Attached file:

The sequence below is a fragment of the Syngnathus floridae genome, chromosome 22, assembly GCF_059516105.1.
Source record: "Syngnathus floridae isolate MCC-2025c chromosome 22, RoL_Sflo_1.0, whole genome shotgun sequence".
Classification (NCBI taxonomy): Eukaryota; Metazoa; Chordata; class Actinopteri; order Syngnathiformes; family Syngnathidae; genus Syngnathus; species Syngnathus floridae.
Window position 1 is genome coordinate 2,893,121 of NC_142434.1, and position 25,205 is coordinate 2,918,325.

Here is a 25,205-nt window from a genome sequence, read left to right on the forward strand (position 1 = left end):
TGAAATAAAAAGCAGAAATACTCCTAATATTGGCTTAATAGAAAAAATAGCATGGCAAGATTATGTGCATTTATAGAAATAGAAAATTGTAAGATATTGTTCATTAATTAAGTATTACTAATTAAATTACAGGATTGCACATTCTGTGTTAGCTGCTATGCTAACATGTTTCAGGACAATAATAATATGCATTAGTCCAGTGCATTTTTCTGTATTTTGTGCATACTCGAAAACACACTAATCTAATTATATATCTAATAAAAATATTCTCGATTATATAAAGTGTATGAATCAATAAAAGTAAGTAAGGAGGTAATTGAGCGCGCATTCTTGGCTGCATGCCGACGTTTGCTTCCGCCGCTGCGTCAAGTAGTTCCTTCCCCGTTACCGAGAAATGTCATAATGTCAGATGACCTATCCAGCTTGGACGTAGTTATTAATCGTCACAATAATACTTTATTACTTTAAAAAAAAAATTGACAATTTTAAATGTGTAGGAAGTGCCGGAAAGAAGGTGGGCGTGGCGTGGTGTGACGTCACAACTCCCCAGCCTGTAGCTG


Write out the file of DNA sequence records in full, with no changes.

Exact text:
The sequence below is a fragment of the Syngnathus floridae genome, chromosome 22, assembly GCF_059516105.1.
Source record: "Syngnathus floridae isolate MCC-2025c chromosome 22, RoL_Sflo_1.0, whole genome shotgun sequence".
Classification (NCBI taxonomy): Eukaryota; Metazoa; Chordata; class Actinopteri; order Syngnathiformes; family Syngnathidae; genus Syngnathus; species Syngnathus floridae.
Window position 1 is genome coordinate 2,893,121 of NC_142434.1, and position 25,205 is coordinate 2,918,325.

Here is a 25,205-nt window from a genome sequence, read left to right on the forward strand (position 1 = left end):
TGAAATAAAAAGCAGAAATACTCCTAATATTGGCTTAATAGAAAAAATAGCATGGCAAGATTATGTGCATTTATAGAAATAGAAAATTGTAAGATATTGTTCATTAATTAAGTATTACTAATTAAATTACAGGATTGCACATTCTGTGTTAGCTGCTATGCTAACATGTTTCAGGACAATAATAATATGCATTAGTCCAGTGCATTTTTCTGTATTTTGTGCATACTCGAAAACACACTAATCTAATTATATATCTAATAAAAATATTCTCGATTATATAAAGTGTATGAATCAATAAAAGTAAGTAAGGAGGTAATTGAGCGCGCATTCTTGGCTGCATGCCGACGTTTGCTTCCGCCGCTGCGTCAAGTAGTTCCTTCCCCGTTACCGAGAAATGTCATAATGTCAGATGACCTATCCAGCTTGGACGTAGTTATTAATCGTCACAATAATACTTTATTACTTTAAAAAAAAAATTGACAATTTTAAATGTGTAGGAAGTGCCGGAAAGAAGGTGGGCGTGGCGTGGTGTGACGTCACAACTCCCCAGCCTGTAGCTG